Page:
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Pub operators warn of ‘polo mint problem’ as sector expects up to three years before normal trade levels return: UK pub operators have warned of a “polo mint” problem emerging in the sector as the coronavirus pandemic takes its toll – and it will take up to three years to get back to normal trade levels. Findings by research firm Third Bridge revealed sector bosses believe the first and second quarters of next year are going to be “very tough” as VAT goes back up, suspended payments become due, unemployment bites, business rates return and rent relief tapers away. Ross Hindle, UK pubs and hospitality sector analyst at Third Bridge, said: “Some say a so-called ‘polo mint problem’ has already emerged, with inner-city pubs fighting for survival, while community and suburban pubs, typically serving food, do better. Overall, experts say, the UK is likely to lose between 1,500 and 2,000 pubs over the next 12 to 18 months. We’re told many pubs only become profitable at between 70% and 80% capacity, yet social distancing regulations and the rule of six mean many public houses are now capped at about 50% to 60% capacity – and so unable to break even. The usage of outdoor space can bolster that percentage but its impact is expected to fade as the winter months draw in. We’ve been told, in 2019, UK pub revenues were about £25bn. However, in the second half of this year, pubs are expected to deliver just 55% of last year’s revenue level and that’s without another national lock-down. Experts are telling us that even by the end of 2021, UK pubs should deliver only 92% of 2019 revenue levels. In real terms that would mean many publicans making only half of their usual profits. That said, executives say pubs will over-index or gain market share against the hospitality sector in general – winning against full-service restaurants, hotels, plus travel and leisure establishments. Overall, we are hearing the pubs business will get back to 2019 levels of revenue in late 2022 or 2023.”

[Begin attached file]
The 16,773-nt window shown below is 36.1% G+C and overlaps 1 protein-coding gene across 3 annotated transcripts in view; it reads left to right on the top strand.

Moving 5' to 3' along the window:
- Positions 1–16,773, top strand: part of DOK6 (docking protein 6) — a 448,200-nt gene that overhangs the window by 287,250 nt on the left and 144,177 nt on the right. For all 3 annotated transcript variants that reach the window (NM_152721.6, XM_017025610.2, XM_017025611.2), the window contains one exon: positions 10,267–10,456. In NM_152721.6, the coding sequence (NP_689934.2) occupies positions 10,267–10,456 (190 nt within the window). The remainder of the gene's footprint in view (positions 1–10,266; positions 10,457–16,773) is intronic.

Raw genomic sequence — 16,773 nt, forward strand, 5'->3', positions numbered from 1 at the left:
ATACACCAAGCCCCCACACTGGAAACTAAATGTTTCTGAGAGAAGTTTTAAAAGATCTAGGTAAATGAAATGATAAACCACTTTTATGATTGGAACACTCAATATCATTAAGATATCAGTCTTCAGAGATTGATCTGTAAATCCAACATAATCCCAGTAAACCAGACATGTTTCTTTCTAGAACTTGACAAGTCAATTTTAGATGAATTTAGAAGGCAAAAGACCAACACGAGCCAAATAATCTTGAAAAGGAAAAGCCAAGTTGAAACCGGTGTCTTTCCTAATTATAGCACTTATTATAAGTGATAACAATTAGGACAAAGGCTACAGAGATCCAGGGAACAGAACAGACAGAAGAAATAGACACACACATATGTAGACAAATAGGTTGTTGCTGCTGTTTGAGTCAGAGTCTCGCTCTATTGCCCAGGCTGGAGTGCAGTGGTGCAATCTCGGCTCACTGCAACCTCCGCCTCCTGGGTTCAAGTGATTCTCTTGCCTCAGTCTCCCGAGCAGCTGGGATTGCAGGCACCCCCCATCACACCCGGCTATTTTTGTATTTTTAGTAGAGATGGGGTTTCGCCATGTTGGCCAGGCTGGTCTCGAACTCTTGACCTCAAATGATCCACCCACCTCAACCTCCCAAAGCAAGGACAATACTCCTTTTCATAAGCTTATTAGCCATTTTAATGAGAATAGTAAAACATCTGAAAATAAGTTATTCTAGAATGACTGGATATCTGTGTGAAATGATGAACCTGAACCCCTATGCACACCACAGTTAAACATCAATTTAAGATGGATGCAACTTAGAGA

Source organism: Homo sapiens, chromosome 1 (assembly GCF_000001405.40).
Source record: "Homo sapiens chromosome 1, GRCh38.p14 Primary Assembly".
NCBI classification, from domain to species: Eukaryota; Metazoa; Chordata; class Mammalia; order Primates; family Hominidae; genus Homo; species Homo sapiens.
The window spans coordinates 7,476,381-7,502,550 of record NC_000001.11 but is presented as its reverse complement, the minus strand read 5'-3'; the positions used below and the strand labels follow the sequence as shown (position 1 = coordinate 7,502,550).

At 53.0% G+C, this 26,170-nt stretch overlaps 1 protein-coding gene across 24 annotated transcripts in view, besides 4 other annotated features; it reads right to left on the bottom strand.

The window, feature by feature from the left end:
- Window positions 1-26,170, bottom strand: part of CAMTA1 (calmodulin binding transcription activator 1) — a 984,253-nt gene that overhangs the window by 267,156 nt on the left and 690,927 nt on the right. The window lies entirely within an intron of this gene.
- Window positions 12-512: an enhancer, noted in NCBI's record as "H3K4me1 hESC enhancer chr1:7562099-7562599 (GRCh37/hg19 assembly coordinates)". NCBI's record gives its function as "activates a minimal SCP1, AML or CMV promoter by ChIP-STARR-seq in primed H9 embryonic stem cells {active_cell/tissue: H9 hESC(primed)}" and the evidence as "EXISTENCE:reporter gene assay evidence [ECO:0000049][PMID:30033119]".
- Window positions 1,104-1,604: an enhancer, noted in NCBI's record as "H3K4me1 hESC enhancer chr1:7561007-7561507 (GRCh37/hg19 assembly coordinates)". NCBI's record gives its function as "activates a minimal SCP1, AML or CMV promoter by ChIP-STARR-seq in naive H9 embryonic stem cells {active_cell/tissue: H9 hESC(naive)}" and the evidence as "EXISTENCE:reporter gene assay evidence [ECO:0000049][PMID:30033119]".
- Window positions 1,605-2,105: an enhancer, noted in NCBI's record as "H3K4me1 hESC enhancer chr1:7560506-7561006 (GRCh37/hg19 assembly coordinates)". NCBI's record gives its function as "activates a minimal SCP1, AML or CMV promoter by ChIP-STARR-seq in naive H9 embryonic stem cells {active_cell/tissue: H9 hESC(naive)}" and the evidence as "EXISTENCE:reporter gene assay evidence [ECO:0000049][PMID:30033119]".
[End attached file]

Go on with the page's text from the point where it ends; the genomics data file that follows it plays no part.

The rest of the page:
Sector pleads for more support as job losses loom: A letter has been sent by sector leaders to local MPs asking them to push pressure on chancellor Rishi Sunak to offer more help as job cuts loom. “They are all looking at job cuts,” UKHospitality chief executive Kate Nicholls told the Mail on Sunday. “It is no longer a question of if, but when and how many.” London pub retailer Young's is making up to 500 of its 4,200 staff redundant and a major late-night operator, which asked not to be named, will on Monday (28 September) make a third of its 750 staff redundant. Meanwhile, Tokyo Industries, which runs 45 clubs and late-night bars across the UK, said it may have to “hibernate” the entire business, with the loss of about 1,800 jobs. Nightclub operator The Deltic Group will start consultation on a second round of redundancies within two weeks. The letter to MPs said the chancellor's new Job Support Scheme “fell short of what was needed” to protect jobs and said the government must pick up the cost for “all unworked hours” while restrictions – such as the 10pm curfew for bars and restaurants – remain in place. It also called for a new round of targeted grants to get hospitality businesses through the winter, plus extensions for the sector's VAT cut and the business rates holiday. Part of the letter stated: “The most critical action is to extend the VAT cut beyond March, until the end of 2021. This will get people into venues, stimulate economic activity and sustain employment. The business rates holiday must be extended throughout the year 2021-22. The proposed level of cost to business is simply not achievable after the year of turmoil we will have faced. We need to minimise costs to make sure we can continue to employ our staff and recover our businesses. On top of this support package it is critical covid restrictions imposed upon my business at either a national or local level are reviewed regularly, at least every three weeks, to make sure they remain appropriate. When the time is right these must be eased to allow us to return to growth at the earliest opportunity.” Young’s chief executive Patrick Dardis said the Job Support Scheme “will make no difference” to his pubs, which have been hit by the 10pm curfew and the “U-turn on the work from home message”. He said: “From November, we will only employ and pay the staff for the hours that are needed.” Meanwhile Night Time Industries Association chief executive Michael Kill said: “Feedback from more than 300 night-time economy businesses on Thursday and Friday night across the country reported a catastrophic drop in trade, showing on average 62% down on previous weeks, believed to be solely due to the implementation of the new restrictions. The sector has been very explicit in its feedback to the government regarding the impact of a 10pm curfew, but we are yet to see the scientific evidence to substantiate the decision to implement this.”